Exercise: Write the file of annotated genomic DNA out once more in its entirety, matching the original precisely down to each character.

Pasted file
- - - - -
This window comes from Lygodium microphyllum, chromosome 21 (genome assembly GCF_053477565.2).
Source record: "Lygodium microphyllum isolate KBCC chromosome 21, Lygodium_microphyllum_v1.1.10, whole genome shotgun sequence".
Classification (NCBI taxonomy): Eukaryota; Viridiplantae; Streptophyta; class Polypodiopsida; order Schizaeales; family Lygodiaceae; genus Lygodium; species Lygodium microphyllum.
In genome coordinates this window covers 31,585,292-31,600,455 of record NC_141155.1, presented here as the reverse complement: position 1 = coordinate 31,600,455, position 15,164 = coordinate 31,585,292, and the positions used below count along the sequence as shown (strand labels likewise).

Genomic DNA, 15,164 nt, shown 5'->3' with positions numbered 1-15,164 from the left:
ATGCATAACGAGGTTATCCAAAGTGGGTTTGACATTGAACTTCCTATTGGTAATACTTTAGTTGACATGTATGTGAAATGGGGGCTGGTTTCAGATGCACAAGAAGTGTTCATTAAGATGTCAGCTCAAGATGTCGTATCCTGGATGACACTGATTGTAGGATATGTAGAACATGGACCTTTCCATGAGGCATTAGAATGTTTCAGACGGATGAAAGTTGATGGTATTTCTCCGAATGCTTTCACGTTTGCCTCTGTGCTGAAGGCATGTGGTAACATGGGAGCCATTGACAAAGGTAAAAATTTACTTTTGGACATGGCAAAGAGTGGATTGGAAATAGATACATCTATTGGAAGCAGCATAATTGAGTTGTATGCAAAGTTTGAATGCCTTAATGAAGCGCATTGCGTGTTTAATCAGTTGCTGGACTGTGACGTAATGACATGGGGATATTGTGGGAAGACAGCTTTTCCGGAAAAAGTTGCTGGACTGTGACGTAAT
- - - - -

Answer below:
This window comes from Lygodium microphyllum, chromosome 21 (genome assembly GCF_053477565.2).
Source record: "Lygodium microphyllum isolate KBCC chromosome 21, Lygodium_microphyllum_v1.1.10, whole genome shotgun sequence".
Classification (NCBI taxonomy): Eukaryota; Viridiplantae; Streptophyta; class Polypodiopsida; order Schizaeales; family Lygodiaceae; genus Lygodium; species Lygodium microphyllum.
In genome coordinates this window covers 31,585,292-31,600,455 of record NC_141155.1, presented here as the reverse complement: position 1 = coordinate 31,600,455, position 15,164 = coordinate 31,585,292, and the positions used below count along the sequence as shown (strand labels likewise).

Genomic DNA, 15,164 nt, shown 5'->3' with positions numbered 1-15,164 from the left:
ATGCATAACGAGGTTATCCAAAGTGGGTTTGACATTGAACTTCCTATTGGTAATACTTTAGTTGACATGTATGTGAAATGGGGGCTGGTTTCAGATGCACAAGAAGTGTTCATTAAGATGTCAGCTCAAGATGTCGTATCCTGGATGACACTGATTGTAGGATATGTAGAACATGGACCTTTCCATGAGGCATTAGAATGTTTCAGACGGATGAAAGTTGATGGTATTTCTCCGAATGCTTTCACGTTTGCCTCTGTGCTGAAGGCATGTGGTAACATGGGAGCCATTGACAAAGGTAAAAATTTACTTTTGGACATGGCAAAGAGTGGATTGGAAATAGATACATCTATTGGAAGCAGCATAATTGAGTTGTATGCAAAGTTTGAATGCCTTAATGAAGCGCATTGCGTGTTTAATCAGTTGCTGGACTGTGACGTAATGACATGGGGATATTGTGGGAAGACAGCTTTTCCGGAAAAAGTTGCTGGACTGTGACGTAAT